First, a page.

Allowing everyone to live quality experiences and facilitating harmonious living while respecting the equilibrium of the planet? This is summed up in one sentence: “producing beauty,” this beauty not being a goal in itself, but a consequence of a global human-centered approach.

In the 21stcentury, design is humanism.

The Responsibilities of design schools

Training tomorrow’s managers

By their practice, designers have the task of being the mediators between disciplines by placing creation at the heart of processes and by affirming beauty as the goal of our individual and collective experiences.

Universities, engineering schools and business schools have trained the elite in the fields of science, technology, marketing and finance. On the other hand, design schools train players in the fields of creation and innovation, focusing on usages and practices, while reconciling all these requirements.

Design schools have the greater responsibility of training managers of the 21st century.

Design, Management, Entrepreneurship: the Design Mix

Design schools have always offered multidisciplinary education – a “design mix” –an eco-system where research, training and socio-economic players interact. While representation techniques are more than ever at the heart of their pedagogies, enriched and transformed by digital technology, they make most sense when associated with evidence-based knowledge in the field of humanities, complex sciences, of processes, deployed through a methodological approach invoking creativity, project management as well as mediation. Indeed, they teach sharing, the sharing of ideas which must be well communicated in order to be shared.

Following a user-centric approach they also instruct companies with their tactical challenges (new products, new services …) and with their strategic issues (new jobs, new organizations, new management processes …).

Beyond the ability to innovate and manage, the final step involves giving students the ability to become entrepreneurs of their own projects. Having ideas is no longer enough, they must be implemented and tested in society and markets. Design schools are destined to become incubation centres for new projects for a more responsible and sustainable entrepreneurship.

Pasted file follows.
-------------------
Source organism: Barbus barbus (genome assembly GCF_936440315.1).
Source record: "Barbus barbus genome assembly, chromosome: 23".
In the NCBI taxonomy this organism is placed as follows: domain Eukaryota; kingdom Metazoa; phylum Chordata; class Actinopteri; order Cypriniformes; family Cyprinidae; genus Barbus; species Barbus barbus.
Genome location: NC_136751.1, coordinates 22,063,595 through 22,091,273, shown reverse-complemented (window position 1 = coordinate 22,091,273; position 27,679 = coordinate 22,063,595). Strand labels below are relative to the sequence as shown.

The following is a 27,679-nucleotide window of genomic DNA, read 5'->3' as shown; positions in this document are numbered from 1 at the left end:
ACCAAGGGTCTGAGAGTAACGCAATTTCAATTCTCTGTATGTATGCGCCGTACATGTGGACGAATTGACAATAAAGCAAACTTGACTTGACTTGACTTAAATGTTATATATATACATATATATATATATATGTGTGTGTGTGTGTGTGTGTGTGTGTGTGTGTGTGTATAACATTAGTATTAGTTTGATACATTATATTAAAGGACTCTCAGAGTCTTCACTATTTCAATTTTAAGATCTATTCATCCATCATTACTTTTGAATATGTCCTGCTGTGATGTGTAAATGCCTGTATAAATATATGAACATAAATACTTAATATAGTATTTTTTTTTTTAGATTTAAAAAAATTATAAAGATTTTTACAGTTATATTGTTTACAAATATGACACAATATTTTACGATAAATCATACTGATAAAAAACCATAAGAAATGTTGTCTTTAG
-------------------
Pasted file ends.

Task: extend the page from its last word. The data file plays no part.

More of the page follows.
A generalized teaching of design

The spirit of “design and innovation” should also be shared. Transversal ties with other institutions of higher education are central to the development issues of design schools, that multiply academic partnerships to promote sharing of knowledge and practices.

These common creative work processes promote further reflection or even reinvention of teaching: Mooc, flipped classroom, project-based teaching, multidisciplinary, creativity, rehabilitation of hand work?, are all themes to which design contributes using an innovative approach.

The responsibility of design schools also lies in promoting creativity and innovation in National Education: in primary and secondary school classes.

Let’s Act!

Designers are committed to bring meaning to our changing world. Schools are aware of their responsibility to train the managers of tomorrow in a social and economic environment sitting on shifting paradigms.

Design is key lever of development for businesses and rapidly changing societies that need innovation and projection. Design schools carry the dual promise of training professionals for tomorrow’s society, and responsible members of a Mankind that should be preserved, if not saved.

Finally, French design schools also have a responsibility to spread the French culture, spirit and genius in Europe and throughout the world, as has been the case at every turning point in history. Through an established “Design by France” strategy our schools aim to be unique and universal at the same time, because the blossoming of individual talent becomes the condition of our collective successes.